As far as the areas of operations go, Saraya al-Ra'ad has fought in a number of places, including the Hama countryside, Palmyra, the desert border areas with Jordan and Iraq, and the key Deir az-Zor towns of Albukamal and al-Mayadeen. The next target is supposed to be Idlib. For members of Saraya al-Ra'ad, monthly salaries start at 50,000 Syrian pounds but may rise up to 100,000 Syrian pounds depending on type of assignment.
Ra'ad Abu Ja'afar (right) with IRGC Quds Force commander Qasem Soleimani (left).
In sum, the case of Saraya al-Ra'ad is important in illustrating how many of these 'Syrian Hezbollah/IRGC' groups have developed over time and originated. Instead of thinking of these groups as atomised entities, it is important to consider how they are being fitted or intended to be fitted into wider networks, above all the LDF. In the case of Idlib, what we see at least in part (as illustrated in the case of Saraya al-Ra'ad) is an Iranian reorganization of pro-government forces that had been based in the province and collapsed in the rebel offensive in spring 2015.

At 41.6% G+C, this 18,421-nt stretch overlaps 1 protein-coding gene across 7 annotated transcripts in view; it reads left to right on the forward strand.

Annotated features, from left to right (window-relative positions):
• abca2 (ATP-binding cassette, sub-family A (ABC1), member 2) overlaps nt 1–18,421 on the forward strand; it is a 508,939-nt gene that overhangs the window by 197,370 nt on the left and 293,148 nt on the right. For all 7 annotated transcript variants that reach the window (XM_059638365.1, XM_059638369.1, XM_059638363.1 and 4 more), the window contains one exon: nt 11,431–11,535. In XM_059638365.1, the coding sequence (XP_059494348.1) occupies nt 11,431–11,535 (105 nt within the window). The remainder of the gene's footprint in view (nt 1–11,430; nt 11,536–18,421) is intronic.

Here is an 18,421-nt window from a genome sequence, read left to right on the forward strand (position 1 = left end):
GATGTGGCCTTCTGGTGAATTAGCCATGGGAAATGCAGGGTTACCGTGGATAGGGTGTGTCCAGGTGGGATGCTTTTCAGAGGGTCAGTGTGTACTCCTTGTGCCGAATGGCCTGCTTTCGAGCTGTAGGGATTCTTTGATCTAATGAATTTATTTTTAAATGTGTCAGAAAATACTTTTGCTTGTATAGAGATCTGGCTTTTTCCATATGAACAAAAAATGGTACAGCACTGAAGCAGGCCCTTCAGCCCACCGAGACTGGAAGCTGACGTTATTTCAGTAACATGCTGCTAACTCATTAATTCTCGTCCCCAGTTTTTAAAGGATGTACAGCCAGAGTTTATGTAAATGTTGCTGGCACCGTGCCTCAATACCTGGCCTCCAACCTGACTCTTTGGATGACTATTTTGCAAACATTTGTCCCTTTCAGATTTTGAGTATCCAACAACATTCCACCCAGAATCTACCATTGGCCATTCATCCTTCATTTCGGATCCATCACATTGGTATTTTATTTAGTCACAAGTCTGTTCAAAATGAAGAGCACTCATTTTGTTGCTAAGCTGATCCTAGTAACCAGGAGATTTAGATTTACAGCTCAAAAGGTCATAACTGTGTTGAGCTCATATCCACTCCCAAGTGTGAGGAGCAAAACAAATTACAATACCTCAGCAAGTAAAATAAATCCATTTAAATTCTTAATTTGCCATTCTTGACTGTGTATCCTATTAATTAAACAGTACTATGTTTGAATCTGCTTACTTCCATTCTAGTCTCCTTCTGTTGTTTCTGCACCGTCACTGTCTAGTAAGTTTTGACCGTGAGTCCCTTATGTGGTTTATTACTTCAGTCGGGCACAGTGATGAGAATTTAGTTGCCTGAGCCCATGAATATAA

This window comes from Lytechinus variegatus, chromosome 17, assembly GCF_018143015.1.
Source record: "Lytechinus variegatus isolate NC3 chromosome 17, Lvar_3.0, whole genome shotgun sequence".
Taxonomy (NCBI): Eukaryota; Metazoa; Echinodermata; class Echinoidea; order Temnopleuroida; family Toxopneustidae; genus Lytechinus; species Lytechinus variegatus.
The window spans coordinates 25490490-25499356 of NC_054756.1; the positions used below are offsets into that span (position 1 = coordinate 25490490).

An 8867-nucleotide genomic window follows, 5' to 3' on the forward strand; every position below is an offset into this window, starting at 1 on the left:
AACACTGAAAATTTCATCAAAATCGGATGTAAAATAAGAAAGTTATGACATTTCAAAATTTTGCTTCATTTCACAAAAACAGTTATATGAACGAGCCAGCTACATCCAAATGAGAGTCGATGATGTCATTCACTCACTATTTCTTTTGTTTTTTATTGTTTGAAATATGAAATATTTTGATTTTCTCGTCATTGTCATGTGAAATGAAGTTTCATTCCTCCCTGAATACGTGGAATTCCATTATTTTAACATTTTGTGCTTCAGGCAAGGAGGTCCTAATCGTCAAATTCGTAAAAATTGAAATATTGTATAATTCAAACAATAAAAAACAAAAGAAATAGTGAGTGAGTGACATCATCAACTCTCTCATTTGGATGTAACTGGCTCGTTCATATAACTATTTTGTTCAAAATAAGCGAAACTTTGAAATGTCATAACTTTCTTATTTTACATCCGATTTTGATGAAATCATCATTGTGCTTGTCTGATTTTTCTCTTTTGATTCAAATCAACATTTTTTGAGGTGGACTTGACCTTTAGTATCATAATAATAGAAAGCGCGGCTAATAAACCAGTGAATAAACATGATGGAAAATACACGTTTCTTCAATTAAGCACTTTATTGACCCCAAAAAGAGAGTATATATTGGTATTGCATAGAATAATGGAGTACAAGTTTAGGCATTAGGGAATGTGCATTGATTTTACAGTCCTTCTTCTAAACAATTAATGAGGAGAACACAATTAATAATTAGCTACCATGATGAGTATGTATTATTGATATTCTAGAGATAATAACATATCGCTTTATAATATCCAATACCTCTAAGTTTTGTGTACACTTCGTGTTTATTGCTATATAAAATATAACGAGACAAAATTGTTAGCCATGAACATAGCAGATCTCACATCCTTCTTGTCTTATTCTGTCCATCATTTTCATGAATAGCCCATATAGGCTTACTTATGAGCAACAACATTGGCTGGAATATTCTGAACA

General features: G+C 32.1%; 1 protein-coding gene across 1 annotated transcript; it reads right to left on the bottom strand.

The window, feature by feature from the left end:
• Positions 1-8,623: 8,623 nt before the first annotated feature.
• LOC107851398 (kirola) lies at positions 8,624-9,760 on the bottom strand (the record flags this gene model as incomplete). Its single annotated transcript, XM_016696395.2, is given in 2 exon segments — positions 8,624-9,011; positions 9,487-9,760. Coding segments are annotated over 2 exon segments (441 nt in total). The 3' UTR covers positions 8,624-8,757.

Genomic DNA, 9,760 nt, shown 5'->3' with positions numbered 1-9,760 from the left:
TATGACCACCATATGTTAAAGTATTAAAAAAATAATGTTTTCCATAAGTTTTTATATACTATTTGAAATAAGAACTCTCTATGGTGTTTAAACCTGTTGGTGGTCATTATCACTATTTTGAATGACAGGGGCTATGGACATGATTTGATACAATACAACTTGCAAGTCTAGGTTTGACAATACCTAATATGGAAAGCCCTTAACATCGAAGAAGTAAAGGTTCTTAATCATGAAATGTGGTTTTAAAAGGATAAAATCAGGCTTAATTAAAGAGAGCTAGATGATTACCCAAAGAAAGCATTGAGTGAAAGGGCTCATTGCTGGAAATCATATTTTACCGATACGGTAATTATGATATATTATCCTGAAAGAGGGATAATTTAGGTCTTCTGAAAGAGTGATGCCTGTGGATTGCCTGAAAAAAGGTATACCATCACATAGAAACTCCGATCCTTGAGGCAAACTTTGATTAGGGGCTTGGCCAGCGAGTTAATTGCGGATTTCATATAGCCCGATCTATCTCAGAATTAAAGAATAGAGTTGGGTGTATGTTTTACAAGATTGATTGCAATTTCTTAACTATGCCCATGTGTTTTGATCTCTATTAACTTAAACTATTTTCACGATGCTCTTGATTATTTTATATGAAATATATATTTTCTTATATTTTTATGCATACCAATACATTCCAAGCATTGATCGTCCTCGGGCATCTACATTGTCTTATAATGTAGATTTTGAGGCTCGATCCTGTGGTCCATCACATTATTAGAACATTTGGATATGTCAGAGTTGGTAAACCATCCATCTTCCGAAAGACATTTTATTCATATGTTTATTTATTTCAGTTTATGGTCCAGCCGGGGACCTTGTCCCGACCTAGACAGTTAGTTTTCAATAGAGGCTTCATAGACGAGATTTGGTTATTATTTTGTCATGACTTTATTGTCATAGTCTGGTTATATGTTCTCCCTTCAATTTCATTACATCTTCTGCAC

For the longer term, the rise of the LDF shows the futility of calls to remove 'Iranian-backed militias' from Syria. Even if the Iranian-backed foreign formations like Lebanon's Hezbollah leave entirely, the LDF will remain in place, with many of its units aligned with Iran ideologically. The only real way to counter this development would be to remove the government in Damascus, which no one is seriously countenancing at this point.
NB: Exact identities of sources have been omitted by request.